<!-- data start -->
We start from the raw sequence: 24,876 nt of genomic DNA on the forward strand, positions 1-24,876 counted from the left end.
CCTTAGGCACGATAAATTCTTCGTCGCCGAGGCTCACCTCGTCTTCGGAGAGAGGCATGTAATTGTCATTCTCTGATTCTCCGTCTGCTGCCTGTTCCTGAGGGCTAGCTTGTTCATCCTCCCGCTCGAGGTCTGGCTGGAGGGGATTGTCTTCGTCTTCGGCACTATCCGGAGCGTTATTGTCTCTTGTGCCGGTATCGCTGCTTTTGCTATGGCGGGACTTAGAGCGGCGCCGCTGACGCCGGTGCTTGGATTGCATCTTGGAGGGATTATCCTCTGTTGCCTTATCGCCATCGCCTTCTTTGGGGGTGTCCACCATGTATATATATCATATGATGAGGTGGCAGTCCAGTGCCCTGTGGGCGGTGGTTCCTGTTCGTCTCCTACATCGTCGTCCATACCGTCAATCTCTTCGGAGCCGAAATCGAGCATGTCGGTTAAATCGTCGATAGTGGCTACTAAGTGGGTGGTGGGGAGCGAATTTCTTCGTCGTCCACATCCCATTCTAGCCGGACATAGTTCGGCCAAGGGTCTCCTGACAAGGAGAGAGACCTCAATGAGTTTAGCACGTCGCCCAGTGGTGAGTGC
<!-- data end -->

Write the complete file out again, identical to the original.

We start from the raw sequence: 24,876 nt of genomic DNA on the forward strand, positions 1-24,876 counted from the left end.
CCTTAGGCACGATAAATTCTTCGTCGCCGAGGCTCACCTCGTCTTCGGAGAGAGGCATGTAATTGTCATTCTCTGATTCTCCGTCTGCTGCCTGTTCCTGAGGGCTAGCTTGTTCATCCTCCCGCTCGAGGTCTGGCTGGAGGGGATTGTCTTCGTCTTCGGCACTATCCGGAGCGTTATTGTCTCTTGTGCCGGTATCGCTGCTTTTGCTATGGCGGGACTTAGAGCGGCGCCGCTGACGCCGGTGCTTGGATTGCATCTTGGAGGGATTATCCTCTGTTGCCTTATCGCCATCGCCTTCTTTGGGGGTGTCCACCATGTATATATATCATATGATGAGGTGGCAGTCCAGTGCCCTGTGGGCGGTGGTTCCTGTTCGTCTCCTACATCGTCGTCCATACCGTCAATCTCTTCGGAGCCGAAATCGAGCATGTCGGTTAAATCGTCGATAGTGGCTACTAAGTGGGTGGTGGGGAGCGAATTTCTTCGTCGTCCACATCCCATTCTAGCCGGACATAGTTCGGCCAAGGGTCTCCTGACAAGGAGAGAGACCTCAATGAGTTTAGCACGTCGCCCAGTGGTGAGTGC